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History was made at Lord’s on Friday, and a full house of almost 30,000 will be proud to say they were there to see it.

Four Englishmen scored hundreds in a Test innings for the first time since 1938, and the third of them, wicket-keeper Matthew Prior, made a debut century of exuberance and impertinence.

Many of them, however, will be at least part-fibbing. Normally, nothing could have delighted a Lord’s crowd more than a day like this. But in mid-afternoon there were as many drinkers round the back by the Nursery End as you would expect in the lunch interval.

The problem was not England, though they were slower than they might have been in capitalising on the opposition’s ineptitude. But cricket is a game of situations. And there was no pleasure in this situation for anyone: the great tradition of Caribbean cricket was being ground into the dirt.

Before bad light (or maybe the mercy rule) intervened to bring the second day of the summer’s opening Test to a close, England had reached 553 for five against West Indies, with a declaration imminent.

West Indies have not been competitive against England since the millennium. While Brian Lara was around, there was always the chance of retaliation: but even he has gone now.

As in their great days, West Indies again rely on four seam bowlers. The difference is that the four all used to be fast and brilliant; this lot would struggle to get nicked for breaking the motorway speed limit, though they might be hauled over for veering around erratically.

England can of course only beat the opposition in front of them, and they ought to do that in short order. After a dire winter, it should get the regime of new coach Peter Moores off to an encouraging start. But this is a desperate-looking West Indies team.

As usual with teams in extremis, they had no luck. Paul Collingwood should have been out three times in the 30s: he was dropped twice and was eccentrically reprieved by umpire Asad Rauf for an indisputable lbw. And throughout the morning, West Indies – led by Daren Powell – bowled very respectably.

Their sole reward was the wicket of England’s first centurion, Alastair Cook, for 105. After lunch, when they took the new ball, they lost their grip.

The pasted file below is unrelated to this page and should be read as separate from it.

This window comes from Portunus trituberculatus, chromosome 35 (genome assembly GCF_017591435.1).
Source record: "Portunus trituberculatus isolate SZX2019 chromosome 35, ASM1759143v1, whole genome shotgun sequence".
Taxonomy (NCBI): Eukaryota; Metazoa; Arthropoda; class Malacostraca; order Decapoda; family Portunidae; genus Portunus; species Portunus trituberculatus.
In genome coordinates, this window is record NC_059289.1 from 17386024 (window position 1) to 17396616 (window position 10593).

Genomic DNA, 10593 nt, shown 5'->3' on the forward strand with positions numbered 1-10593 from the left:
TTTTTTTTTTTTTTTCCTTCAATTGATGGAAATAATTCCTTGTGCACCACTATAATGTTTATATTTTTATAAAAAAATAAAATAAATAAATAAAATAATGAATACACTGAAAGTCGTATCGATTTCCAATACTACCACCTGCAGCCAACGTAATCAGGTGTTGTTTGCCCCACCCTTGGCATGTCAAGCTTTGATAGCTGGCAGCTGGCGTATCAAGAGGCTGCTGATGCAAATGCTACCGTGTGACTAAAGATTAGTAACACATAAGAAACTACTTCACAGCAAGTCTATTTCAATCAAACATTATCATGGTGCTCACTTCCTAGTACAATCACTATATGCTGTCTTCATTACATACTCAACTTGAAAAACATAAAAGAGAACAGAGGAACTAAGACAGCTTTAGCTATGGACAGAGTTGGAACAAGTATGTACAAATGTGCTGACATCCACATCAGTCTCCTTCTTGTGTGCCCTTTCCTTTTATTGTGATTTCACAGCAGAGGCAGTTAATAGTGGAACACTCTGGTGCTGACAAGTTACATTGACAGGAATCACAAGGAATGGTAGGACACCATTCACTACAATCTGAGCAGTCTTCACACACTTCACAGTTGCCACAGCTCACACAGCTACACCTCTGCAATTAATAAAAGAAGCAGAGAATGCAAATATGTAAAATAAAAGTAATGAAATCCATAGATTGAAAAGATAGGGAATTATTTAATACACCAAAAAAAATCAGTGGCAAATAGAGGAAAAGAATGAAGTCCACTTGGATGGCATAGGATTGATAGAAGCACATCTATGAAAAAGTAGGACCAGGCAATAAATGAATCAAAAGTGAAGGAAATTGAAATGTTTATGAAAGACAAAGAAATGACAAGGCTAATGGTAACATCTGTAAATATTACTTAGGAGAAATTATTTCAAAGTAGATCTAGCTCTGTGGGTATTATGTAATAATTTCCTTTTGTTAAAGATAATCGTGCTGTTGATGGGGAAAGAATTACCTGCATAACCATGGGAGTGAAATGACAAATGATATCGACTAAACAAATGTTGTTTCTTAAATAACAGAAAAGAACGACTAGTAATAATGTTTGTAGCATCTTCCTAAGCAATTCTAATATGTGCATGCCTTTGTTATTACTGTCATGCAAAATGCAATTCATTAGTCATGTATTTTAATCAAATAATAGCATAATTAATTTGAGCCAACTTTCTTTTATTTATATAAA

Collingwood didn’t exactly blossom, but he did sprout a little, and made his way to a century that some thought was the worst they had ever seen for England. This was thoroughly unkind, especially if you happened to remember Derek Randall’s crabby effort against Pakistan in 1982.

Collingwood was finally out for Nelson – 111. This reversed events at Trafalgar, when Collingwood took over after Nelson was killed.

The contest, however, was no great battle: it was turning into a routine act of playground bullying. Ian Bell also went on to a century, with an intermittently pleasant but over-introspective 109 not out.

He was, however, beaten to it by Prior, the Sussex keeper who might not have been chosen for this match had his old county coach Moores not been in charge. He bats the way wicketkeepers often do: bum stuck out towards square leg and bat flailing at anything pitched short. But that is not the way England’s recent keepers have batted.

However, he became the first England keeper to score a century on debut, and may now have secured his place for the foreseeable future, even though treating this attack as though they were Pease Pottage Second XI is no guide at all to how he might bat against the likes of Australia.

It also seems to have been the fastest of all the 17 hundreds hit on debut for England: just 118 minutes, quicker even than the great Ranji in 1896. Lord’s would have fidgeted and wandered less if Ranji had been out there.

Copyright The Financial Times Limited 2017. All rights reserved.
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